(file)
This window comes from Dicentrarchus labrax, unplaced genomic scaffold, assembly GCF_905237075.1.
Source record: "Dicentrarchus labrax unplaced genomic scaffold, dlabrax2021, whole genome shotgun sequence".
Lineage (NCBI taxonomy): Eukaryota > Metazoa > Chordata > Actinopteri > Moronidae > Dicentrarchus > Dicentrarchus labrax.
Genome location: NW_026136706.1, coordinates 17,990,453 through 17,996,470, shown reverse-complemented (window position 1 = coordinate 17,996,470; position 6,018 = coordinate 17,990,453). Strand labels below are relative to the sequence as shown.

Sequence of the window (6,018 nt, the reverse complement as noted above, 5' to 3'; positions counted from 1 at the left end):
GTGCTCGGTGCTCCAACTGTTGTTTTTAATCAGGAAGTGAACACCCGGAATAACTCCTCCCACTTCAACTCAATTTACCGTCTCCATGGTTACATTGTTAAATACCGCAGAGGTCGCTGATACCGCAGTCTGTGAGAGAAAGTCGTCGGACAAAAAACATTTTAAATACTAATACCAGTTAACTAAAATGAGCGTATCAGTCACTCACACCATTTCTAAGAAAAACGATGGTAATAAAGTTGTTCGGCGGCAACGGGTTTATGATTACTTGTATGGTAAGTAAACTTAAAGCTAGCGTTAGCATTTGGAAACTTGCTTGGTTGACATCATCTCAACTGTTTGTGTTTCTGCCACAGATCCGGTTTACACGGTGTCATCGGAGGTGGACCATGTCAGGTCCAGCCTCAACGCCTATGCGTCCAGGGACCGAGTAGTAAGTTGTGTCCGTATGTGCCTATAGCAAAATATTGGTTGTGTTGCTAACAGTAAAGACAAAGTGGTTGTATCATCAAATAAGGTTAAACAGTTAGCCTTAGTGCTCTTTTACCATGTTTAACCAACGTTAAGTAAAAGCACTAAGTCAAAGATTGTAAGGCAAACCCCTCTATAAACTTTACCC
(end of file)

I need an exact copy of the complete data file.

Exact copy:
This window comes from Dicentrarchus labrax, unplaced genomic scaffold, assembly GCF_905237075.1.
Source record: "Dicentrarchus labrax unplaced genomic scaffold, dlabrax2021, whole genome shotgun sequence".
Lineage (NCBI taxonomy): Eukaryota > Metazoa > Chordata > Actinopteri > Moronidae > Dicentrarchus > Dicentrarchus labrax.
Genome location: NW_026136706.1, coordinates 17,990,453 through 17,996,470, shown reverse-complemented (window position 1 = coordinate 17,996,470; position 6,018 = coordinate 17,990,453). Strand labels below are relative to the sequence as shown.

Sequence of the window (6,018 nt, the reverse complement as noted above, 5' to 3'; positions counted from 1 at the left end):
GTGCTCGGTGCTCCAACTGTTGTTTTTAATCAGGAAGTGAACACCCGGAATAACTCCTCCCACTTCAACTCAATTTACCGTCTCCATGGTTACATTGTTAAATACCGCAGAGGTCGCTGATACCGCAGTCTGTGAGAGAAAGTCGTCGGACAAAAAACATTTTAAATACTAATACCAGTTAACTAAAATGAGCGTATCAGTCACTCACACCATTTCTAAGAAAAACGATGGTAATAAAGTTGTTCGGCGGCAACGGGTTTATGATTACTTGTATGGTAAGTAAACTTAAAGCTAGCGTTAGCATTTGGAAACTTGCTTGGTTGACATCATCTCAACTGTTTGTGTTTCTGCCACAGATCCGGTTTACACGGTGTCATCGGAGGTGGACCATGTCAGGTCCAGCCTCAACGCCTATGCGTCCAGGGACCGAGTAGTAAGTTGTGTCCGTATGTGCCTATAGCAAAATATTGGTTGTGTTGCTAACAGTAAAGACAAAGTGGTTGTATCATCAAATAAGGTTAAACAGTTAGCCTTAGTGCTCTTTTACCATGTTTAACCAACGTTAAGTAAAAGCACTAAGTCAAAGATTGTAAGGCAAACCCCTCTATAAACTTTACCC